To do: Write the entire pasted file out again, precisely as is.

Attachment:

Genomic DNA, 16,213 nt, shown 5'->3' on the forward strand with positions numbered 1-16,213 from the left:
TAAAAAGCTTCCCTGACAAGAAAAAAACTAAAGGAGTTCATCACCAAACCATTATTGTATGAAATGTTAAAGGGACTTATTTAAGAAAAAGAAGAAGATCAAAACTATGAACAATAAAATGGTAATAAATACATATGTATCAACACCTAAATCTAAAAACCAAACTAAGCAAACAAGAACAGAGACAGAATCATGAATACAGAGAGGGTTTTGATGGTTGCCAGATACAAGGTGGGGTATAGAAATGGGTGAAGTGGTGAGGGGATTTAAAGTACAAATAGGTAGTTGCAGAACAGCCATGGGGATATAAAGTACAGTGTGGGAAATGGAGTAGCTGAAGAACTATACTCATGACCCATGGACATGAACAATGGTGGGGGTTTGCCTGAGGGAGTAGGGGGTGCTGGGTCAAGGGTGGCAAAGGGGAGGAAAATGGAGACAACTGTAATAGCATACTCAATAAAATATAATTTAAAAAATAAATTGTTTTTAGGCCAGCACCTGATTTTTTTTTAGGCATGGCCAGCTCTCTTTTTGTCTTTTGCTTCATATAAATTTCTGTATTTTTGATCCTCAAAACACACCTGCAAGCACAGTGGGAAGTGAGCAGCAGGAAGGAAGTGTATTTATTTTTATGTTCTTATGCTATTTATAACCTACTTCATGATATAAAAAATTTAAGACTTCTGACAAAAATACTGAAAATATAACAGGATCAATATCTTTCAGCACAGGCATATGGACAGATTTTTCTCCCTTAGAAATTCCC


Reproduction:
Genomic DNA, 16,213 nt, shown 5'->3' on the forward strand with positions numbered 1-16,213 from the left:
TAAAAAGCTTCCCTGACAAGAAAAAAACTAAAGGAGTTCATCACCAAACCATTATTGTATGAAATGTTAAAGGGACTTATTTAAGAAAAAGAAGAAGATCAAAACTATGAACAATAAAATGGTAATAAATACATATGTATCAACACCTAAATCTAAAAACCAAACTAAGCAAACAAGAACAGAGACAGAATCATGAATACAGAGAGGGTTTTGATGGTTGCCAGATACAAGGTGGGGTATAGAAATGGGTGAAGTGGTGAGGGGATTTAAAGTACAAATAGGTAGTTGCAGAACAGCCATGGGGATATAAAGTACAGTGTGGGAAATGGAGTAGCTGAAGAACTATACTCATGACCCATGGACATGAACAATGGTGGGGGTTTGCCTGAGGGAGTAGGGGGTGCTGGGTCAAGGGTGGCAAAGGGGAGGAAAATGGAGACAACTGTAATAGCATACTCAATAAAATATAATTTAAAAAATAAATTGTTTTTAGGCCAGCACCTGATTTTTTTTTAGGCATGGCCAGCTCTCTTTTTGTCTTTTGCTTCATATAAATTTCTGTATTTTTGATCCTCAAAACACACCTGCAAGCACAGTGGGAAGTGAGCAGCAGGAAGGAAGTGTATTTATTTTTATGTTCTTATGCTATTTATAACCTACTTCATGATATAAAAAATTTAAGACTTCTGACAAAAATACTGAAAATATAACAGGATCAATATCTTTCAGCACAGGCATATGGACAGATTTTTCTCCCTTAGAAATTCCC